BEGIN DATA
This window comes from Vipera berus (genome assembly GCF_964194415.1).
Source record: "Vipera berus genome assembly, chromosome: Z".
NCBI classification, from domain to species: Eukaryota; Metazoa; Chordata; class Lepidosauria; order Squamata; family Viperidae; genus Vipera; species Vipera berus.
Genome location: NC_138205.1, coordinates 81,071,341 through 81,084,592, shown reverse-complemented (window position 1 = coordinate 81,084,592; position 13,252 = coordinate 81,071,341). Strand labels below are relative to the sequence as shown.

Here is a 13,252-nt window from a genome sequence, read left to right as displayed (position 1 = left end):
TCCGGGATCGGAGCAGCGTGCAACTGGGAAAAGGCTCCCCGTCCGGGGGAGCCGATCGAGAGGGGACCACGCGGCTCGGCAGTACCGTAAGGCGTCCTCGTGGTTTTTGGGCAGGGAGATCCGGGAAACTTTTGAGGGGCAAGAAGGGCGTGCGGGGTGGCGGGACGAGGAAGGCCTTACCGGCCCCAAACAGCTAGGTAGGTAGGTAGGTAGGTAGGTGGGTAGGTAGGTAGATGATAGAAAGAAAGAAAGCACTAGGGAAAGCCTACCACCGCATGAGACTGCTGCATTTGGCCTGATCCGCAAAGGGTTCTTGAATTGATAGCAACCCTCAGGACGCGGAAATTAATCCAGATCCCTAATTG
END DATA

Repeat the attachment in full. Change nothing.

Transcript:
This window comes from Vipera berus (genome assembly GCF_964194415.1).
Source record: "Vipera berus genome assembly, chromosome: Z".
NCBI classification, from domain to species: Eukaryota; Metazoa; Chordata; class Lepidosauria; order Squamata; family Viperidae; genus Vipera; species Vipera berus.
Genome location: NC_138205.1, coordinates 81,071,341 through 81,084,592, shown reverse-complemented (window position 1 = coordinate 81,084,592; position 13,252 = coordinate 81,071,341). Strand labels below are relative to the sequence as shown.

Here is a 13,252-nt window from a genome sequence, read left to right as displayed (position 1 = left end):
TCCGGGATCGGAGCAGCGTGCAACTGGGAAAAGGCTCCCCGTCCGGGGGAGCCGATCGAGAGGGGACCACGCGGCTCGGCAGTACCGTAAGGCGTCCTCGTGGTTTTTGGGCAGGGAGATCCGGGAAACTTTTGAGGGGCAAGAAGGGCGTGCGGGGTGGCGGGACGAGGAAGGCCTTACCGGCCCCAAACAGCTAGGTAGGTAGGTAGGTAGGTAGGTGGGTAGGTAGGTAGATGATAGAAAGAAAGAAAGCACTAGGGAAAGCCTACCACCGCATGAGACTGCTGCATTTGGCCTGATCCGCAAAGGGTTCTTGAATTGATAGCAACCCTCAGGACGCGGAAATTAATCCAGATCCCTAATTG